When it comes to construction project management, acquiring assets is an essential part of a project lifecycle, and as such, its management is required. However, construction asset management is often disregarded or handled less seriously than it should. Most project managers focus on asset procurement, but it should not stop there. Construction asset management is essential for monitoring and maintaining vehicles, heavy equipment, tools, machinery, and infrastructure. A solid management system allows you to utilize the purchased assets efficiently, improve your project’s productivity and profitability, and boost the company’s return on investment.
Regardless of the industry, asset management is critical. Your company might lose a lot of money if you do not have a construction asset management strategy. To better comprehend construction asset management, one must first grasp the definition of an asset.
What is Construction Asset Management?
As stated earlier, construction asset management includes keeping track of equipment, trucks, computers, and facilities on a project site. Project managers must manage assets efficiently to avoid waste and ensure employees have access to the correct assets at the right time. Assets are considered the driving force behind a construction project – without them, cost hikes, building schedule delays, and low-quality performance are inevitable.
The construction industry consists of numerous moving parts, from the initial design phases until the final turnover and acceptance. Luckily, with the availability of construction technology that caters to more demanding building requirements, there is a lot of project management software that can help you fast-track your tasks for more streamlined and optimized operations.
Construction asset management can be categorized into two groups:
- Asset Procurement
- Asset Management and Monitoring
These two categories cover the whole life cycle of any asset owned by a construction company.
Why is Asset Management in Construction Important?
Construction managers need a solid asset management system because it helps them keep the company — and its employees – working at top efficiency. It can help save money and give a better customer experience in the long run, to name a few benefits.
While it may appear daunting and time-consuming, it is worth the effort. Listed below are some benefits you can realize once you focus on meticulously managing your construction assets:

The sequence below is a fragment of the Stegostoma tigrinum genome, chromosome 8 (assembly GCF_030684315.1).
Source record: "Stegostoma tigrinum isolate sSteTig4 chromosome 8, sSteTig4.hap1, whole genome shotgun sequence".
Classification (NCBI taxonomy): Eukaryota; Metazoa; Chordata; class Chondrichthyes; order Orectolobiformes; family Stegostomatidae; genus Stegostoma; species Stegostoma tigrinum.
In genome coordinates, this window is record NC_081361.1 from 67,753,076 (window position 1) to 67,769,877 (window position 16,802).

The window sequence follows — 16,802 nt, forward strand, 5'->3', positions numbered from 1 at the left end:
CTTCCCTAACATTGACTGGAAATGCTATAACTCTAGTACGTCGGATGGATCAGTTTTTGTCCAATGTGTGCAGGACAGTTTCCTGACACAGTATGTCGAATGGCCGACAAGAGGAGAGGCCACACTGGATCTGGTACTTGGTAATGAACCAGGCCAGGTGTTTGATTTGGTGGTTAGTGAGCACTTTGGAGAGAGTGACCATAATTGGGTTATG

- Keep track of all critical assets and keep a database of asset information
- Ensure that the data on each asset is accurate, complete, and current
- Provide accurate resource and inventory reports for each project and avoid additional audits
- Get an overview of all construction equipment and staff needed for forthcoming projects
- Know all which assets are readily available and what additional assets need to be purchased
What Are the Types of Construction Assets?
Part of a construction management plan is laying out all the resources you need to deliver the project. Your assets may come in various sizes and forms, depending on each company and each project’s needs. In this section, let’s discuss the different types of construction assets.
Construction projects require a lot of specialized equipment, depending on the work being done. Companies utilize high-dollar assets to accomplish heavy labor on a job site, from cranes, bulldozers, excavators, and backhoes to trenchers, pavers, and other specialized equipment. Construction equipment is critical to monitor because of its size, worth, and fuel use.
While mixing all wheeled assets with construction equipment is tempting, you should keep cars and trucks distinct. These are used mainly for errands or general transportation away from the project site. Like construction equipment, these vehicles should be monitored because of their size and fuel use.
Computers, Mobiles, and Tablets
Computers, which were once uncommon on construction sites, are now standard practice. Whether they are workplace computers, tablets, or even mobile phones and wearable devices, these gadgets should be properly maintained because of their worth, relevance, and cyber security issues.
Rising costs, worker shortages, and increased demand has created uncertainty for modern construction companies. Construction technologies can include worksite safety sensors, mobile applications that track equipment, or construction project management software that offers crew, inventory, and scheduling management. These technologies are designed to make a life for project managers easier essentially.
Going through every hammer, screwdriver, or nail in your toolbox sounds laborious and tedious. The smallest tool is essential if a worker needs a tool to finish a job. You can guarantee that your workers have everything they need at the right moment by keeping accurate inventory management and documenting their usage.
Trailers, portable toilets, and washing stations are available on every project site to assist workers with their tasks. As part of your asset management strategy, these assets should be tracked as they can be used in other projects.